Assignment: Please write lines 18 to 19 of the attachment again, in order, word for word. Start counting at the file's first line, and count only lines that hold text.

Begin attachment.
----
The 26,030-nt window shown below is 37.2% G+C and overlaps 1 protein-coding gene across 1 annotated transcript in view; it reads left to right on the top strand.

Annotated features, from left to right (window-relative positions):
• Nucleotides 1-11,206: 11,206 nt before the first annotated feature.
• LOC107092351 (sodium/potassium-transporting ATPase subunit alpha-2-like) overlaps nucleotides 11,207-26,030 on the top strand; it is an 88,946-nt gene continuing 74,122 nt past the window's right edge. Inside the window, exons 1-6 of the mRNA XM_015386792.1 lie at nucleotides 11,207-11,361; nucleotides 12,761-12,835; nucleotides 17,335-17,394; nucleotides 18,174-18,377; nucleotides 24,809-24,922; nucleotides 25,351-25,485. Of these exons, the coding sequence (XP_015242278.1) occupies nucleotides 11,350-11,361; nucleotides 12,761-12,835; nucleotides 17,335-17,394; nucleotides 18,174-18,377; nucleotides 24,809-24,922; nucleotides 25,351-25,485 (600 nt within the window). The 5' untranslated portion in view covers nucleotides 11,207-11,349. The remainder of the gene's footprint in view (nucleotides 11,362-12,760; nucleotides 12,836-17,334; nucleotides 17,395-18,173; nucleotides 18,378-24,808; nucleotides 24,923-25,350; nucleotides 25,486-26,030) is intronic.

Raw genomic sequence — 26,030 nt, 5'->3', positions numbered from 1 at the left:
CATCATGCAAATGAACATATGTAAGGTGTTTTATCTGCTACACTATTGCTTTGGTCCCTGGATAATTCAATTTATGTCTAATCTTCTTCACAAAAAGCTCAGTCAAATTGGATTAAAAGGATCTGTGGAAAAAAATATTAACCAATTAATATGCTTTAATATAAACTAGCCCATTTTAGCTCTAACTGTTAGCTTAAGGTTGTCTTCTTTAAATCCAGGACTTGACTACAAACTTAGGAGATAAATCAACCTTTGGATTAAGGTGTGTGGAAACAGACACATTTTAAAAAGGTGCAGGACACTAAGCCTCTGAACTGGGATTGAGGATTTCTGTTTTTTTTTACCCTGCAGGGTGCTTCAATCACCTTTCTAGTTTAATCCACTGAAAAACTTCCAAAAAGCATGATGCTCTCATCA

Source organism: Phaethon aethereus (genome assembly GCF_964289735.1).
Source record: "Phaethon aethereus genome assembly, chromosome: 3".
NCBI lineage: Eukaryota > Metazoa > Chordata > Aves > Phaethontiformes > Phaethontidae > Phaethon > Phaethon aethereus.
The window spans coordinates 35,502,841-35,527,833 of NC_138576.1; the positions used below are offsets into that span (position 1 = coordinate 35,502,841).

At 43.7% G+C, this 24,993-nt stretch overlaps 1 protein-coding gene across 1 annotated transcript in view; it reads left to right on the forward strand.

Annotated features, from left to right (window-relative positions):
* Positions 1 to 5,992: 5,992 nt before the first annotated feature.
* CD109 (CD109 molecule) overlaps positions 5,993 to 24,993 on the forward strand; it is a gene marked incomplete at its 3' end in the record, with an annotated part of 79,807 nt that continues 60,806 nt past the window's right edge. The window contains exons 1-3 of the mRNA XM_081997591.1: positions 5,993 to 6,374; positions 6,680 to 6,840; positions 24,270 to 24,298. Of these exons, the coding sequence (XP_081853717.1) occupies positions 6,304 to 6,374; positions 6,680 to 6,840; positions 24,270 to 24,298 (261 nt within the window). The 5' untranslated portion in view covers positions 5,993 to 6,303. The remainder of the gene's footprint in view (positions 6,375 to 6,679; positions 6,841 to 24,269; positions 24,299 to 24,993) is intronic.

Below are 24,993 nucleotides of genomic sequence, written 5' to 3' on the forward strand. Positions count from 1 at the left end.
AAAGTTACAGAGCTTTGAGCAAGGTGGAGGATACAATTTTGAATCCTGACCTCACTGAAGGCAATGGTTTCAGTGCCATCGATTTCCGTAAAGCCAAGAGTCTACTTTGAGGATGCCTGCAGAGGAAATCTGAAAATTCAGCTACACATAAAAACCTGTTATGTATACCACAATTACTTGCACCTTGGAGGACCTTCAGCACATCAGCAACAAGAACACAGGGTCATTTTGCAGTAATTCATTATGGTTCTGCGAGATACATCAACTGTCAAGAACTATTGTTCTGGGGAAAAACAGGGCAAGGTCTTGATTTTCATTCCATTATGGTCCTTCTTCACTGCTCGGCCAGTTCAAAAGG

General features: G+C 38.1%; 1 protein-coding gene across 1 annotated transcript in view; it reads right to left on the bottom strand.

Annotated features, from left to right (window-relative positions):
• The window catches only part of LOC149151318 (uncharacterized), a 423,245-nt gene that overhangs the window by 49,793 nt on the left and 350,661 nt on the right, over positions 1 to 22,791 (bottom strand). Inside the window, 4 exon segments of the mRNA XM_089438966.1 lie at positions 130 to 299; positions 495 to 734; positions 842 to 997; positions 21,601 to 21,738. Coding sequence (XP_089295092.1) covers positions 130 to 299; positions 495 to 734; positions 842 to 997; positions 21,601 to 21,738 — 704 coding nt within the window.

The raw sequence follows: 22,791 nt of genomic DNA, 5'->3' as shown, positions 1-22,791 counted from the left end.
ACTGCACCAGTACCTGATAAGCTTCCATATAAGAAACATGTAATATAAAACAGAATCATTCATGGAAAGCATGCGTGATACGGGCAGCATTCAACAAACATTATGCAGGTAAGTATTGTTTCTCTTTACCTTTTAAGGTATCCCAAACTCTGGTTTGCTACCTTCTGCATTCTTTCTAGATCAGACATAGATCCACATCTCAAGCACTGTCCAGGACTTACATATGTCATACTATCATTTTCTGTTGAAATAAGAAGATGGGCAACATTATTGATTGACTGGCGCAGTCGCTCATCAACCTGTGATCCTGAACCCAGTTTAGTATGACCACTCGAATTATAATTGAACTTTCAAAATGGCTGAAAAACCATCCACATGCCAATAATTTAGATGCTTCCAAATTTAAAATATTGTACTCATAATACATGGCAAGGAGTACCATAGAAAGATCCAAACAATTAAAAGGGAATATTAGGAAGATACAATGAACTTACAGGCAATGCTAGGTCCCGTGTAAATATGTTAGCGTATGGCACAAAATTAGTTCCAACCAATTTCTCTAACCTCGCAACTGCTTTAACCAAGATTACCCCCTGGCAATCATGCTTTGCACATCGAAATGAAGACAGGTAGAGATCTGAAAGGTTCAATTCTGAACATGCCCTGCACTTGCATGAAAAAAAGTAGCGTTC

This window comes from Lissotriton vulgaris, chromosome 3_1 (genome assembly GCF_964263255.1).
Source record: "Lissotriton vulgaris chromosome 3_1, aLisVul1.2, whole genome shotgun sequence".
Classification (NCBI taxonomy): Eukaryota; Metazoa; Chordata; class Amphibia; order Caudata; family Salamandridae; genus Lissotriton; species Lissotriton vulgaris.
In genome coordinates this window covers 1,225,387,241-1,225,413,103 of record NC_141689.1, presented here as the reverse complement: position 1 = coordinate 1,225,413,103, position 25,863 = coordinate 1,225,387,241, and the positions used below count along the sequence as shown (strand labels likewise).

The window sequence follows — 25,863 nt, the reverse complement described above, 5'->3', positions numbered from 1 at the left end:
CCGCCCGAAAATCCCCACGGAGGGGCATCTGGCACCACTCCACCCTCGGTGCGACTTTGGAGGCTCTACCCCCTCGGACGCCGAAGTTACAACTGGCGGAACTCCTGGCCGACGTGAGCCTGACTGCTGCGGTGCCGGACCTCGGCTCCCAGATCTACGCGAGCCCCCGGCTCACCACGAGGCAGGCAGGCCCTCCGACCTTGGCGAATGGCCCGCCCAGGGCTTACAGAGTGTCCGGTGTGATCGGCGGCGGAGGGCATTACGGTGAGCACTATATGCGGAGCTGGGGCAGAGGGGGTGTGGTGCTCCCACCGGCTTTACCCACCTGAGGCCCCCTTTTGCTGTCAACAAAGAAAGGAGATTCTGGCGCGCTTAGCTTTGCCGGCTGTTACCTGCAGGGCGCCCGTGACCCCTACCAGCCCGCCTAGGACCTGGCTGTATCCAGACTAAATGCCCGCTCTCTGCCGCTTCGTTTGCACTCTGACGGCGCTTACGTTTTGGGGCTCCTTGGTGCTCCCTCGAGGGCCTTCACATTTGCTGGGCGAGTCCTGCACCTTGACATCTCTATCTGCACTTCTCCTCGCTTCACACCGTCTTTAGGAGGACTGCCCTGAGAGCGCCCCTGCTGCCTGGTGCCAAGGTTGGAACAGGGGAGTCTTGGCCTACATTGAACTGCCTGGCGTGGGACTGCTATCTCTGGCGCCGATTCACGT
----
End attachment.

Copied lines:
Annotated features, from left to right (window-relative positions):
• The window catches only part of LOC149151318 (uncharacterized), a 423,245-nt gene that overhangs the window by 49,793 nt on the left and 350,661 nt on the right, over positions 1 to 22,791 (bottom strand). Inside the window, 4 exon segments of the mRNA XM_089438966.1 lie at positions 130 to 299; positions 495 to 734; positions 842 to 997; positions 21,601 to 21,738. Coding sequence (XP_089295092.1) covers positions 130 to 299; positions 495 to 734; positions 842 to 997; positions 21,601 to 21,738 — 704 coding nt within the window.